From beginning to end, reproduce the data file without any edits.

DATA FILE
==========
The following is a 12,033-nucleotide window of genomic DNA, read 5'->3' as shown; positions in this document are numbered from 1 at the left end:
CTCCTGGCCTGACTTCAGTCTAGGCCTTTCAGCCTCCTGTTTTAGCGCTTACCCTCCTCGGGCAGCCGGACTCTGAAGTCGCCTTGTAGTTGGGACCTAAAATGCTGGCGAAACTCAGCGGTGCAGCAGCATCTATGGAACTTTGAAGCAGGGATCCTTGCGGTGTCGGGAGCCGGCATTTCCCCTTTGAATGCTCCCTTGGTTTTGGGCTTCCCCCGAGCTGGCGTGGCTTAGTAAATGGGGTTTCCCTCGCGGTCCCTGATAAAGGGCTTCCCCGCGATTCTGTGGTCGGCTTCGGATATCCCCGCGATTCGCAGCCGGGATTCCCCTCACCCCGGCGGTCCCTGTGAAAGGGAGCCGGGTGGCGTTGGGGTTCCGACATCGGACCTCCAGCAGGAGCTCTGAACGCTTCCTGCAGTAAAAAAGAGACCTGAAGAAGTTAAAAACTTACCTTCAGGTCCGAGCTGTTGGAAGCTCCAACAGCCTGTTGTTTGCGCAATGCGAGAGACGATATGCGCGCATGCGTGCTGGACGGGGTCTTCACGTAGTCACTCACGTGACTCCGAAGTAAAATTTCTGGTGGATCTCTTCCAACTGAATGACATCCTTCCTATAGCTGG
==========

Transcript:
The following is a 12,033-nucleotide window of genomic DNA, read 5'->3' as shown; positions in this document are numbered from 1 at the left end:
CTCCTGGCCTGACTTCAGTCTAGGCCTTTCAGCCTCCTGTTTTAGCGCTTACCCTCCTCGGGCAGCCGGACTCTGAAGTCGCCTTGTAGTTGGGACCTAAAATGCTGGCGAAACTCAGCGGTGCAGCAGCATCTATGGAACTTTGAAGCAGGGATCCTTGCGGTGTCGGGAGCCGGCATTTCCCCTTTGAATGCTCCCTTGGTTTTGGGCTTCCCCCGAGCTGGCGTGGCTTAGTAAATGGGGTTTCCCTCGCGGTCCCTGATAAAGGGCTTCCCCGCGATTCTGTGGTCGGCTTCGGATATCCCCGCGATTCGCAGCCGGGATTCCCCTCACCCCGGCGGTCCCTGTGAAAGGGAGCCGGGTGGCGTTGGGGTTCCGACATCGGACCTCCAGCAGGAGCTCTGAACGCTTCCTGCAGTAAAAAAGAGACCTGAAGAAGTTAAAAACTTACCTTCAGGTCCGAGCTGTTGGAAGCTCCAACAGCCTGTTGTTTGCGCAATGCGAGAGACGATATGCGCGCATGCGTGCTGGACGGGGTCTTCACGTAGTCACTCACGTGACTCCGAAGTAAAATTTCTGGTGGATCTCTTCCAACTGAATGACATCCTTCCTATAGCTGG